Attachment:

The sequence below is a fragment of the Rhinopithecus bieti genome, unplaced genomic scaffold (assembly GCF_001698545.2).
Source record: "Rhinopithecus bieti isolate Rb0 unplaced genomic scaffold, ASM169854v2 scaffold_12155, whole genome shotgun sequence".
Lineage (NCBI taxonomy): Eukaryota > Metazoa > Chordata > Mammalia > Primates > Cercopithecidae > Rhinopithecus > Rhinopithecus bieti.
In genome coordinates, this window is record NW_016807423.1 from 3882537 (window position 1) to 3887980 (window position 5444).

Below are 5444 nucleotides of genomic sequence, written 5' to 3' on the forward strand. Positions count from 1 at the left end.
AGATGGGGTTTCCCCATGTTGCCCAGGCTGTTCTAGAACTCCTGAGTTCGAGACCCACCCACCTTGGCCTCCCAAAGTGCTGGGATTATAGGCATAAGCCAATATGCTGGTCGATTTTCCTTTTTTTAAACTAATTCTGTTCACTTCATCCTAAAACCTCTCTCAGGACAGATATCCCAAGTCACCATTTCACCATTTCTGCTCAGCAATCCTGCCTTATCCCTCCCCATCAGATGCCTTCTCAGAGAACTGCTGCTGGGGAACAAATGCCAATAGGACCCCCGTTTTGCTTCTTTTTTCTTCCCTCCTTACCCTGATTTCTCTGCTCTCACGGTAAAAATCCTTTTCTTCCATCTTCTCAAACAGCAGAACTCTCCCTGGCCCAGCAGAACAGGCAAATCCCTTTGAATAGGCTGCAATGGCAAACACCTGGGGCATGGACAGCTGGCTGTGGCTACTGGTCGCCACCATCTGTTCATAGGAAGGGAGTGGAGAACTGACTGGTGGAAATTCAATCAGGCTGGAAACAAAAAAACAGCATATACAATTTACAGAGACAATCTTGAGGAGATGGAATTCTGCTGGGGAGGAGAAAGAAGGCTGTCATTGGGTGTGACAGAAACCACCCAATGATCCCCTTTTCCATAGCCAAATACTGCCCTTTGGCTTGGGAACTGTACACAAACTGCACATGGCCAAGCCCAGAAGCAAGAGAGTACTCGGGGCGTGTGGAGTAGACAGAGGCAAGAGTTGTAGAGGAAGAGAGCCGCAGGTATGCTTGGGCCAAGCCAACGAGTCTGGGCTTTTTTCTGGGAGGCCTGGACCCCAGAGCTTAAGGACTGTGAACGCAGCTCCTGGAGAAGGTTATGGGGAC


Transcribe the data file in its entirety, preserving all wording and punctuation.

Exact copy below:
The sequence below is a fragment of the Rhinopithecus bieti genome, unplaced genomic scaffold (assembly GCF_001698545.2).
Source record: "Rhinopithecus bieti isolate Rb0 unplaced genomic scaffold, ASM169854v2 scaffold_12155, whole genome shotgun sequence".
Lineage (NCBI taxonomy): Eukaryota > Metazoa > Chordata > Mammalia > Primates > Cercopithecidae > Rhinopithecus > Rhinopithecus bieti.
In genome coordinates, this window is record NW_016807423.1 from 3882537 (window position 1) to 3887980 (window position 5444).

Below are 5444 nucleotides of genomic sequence, written 5' to 3' on the forward strand. Positions count from 1 at the left end.
AGATGGGGTTTCCCCATGTTGCCCAGGCTGTTCTAGAACTCCTGAGTTCGAGACCCACCCACCTTGGCCTCCCAAAGTGCTGGGATTATAGGCATAAGCCAATATGCTGGTCGATTTTCCTTTTTTTAAACTAATTCTGTTCACTTCATCCTAAAACCTCTCTCAGGACAGATATCCCAAGTCACCATTTCACCATTTCTGCTCAGCAATCCTGCCTTATCCCTCCCCATCAGATGCCTTCTCAGAGAACTGCTGCTGGGGAACAAATGCCAATAGGACCCCCGTTTTGCTTCTTTTTTCTTCCCTCCTTACCCTGATTTCTCTGCTCTCACGGTAAAAATCCTTTTCTTCCATCTTCTCAAACAGCAGAACTCTCCCTGGCCCAGCAGAACAGGCAAATCCCTTTGAATAGGCTGCAATGGCAAACACCTGGGGCATGGACAGCTGGCTGTGGCTACTGGTCGCCACCATCTGTTCATAGGAAGGGAGTGGAGAACTGACTGGTGGAAATTCAATCAGGCTGGAAACAAAAAAACAGCATATACAATTTACAGAGACAATCTTGAGGAGATGGAATTCTGCTGGGGAGGAGAAAGAAGGCTGTCATTGGGTGTGACAGAAACCACCCAATGATCCCCTTTTCCATAGCCAAATACTGCCCTTTGGCTTGGGAACTGTACACAAACTGCACATGGCCAAGCCCAGAAGCAAGAGAGTACTCGGGGCGTGTGGAGTAGACAGAGGCAAGAGTTGTAGAGGAAGAGAGCCGCAGGTATGCTTGGGCCAAGCCAACGAGTCTGGGCTTTTTTCTGGGAGGCCTGGACCCCAGAGCTTAAGGACTGTGAACGCAGCTCCTGGAGAAGGTTATGGGGAC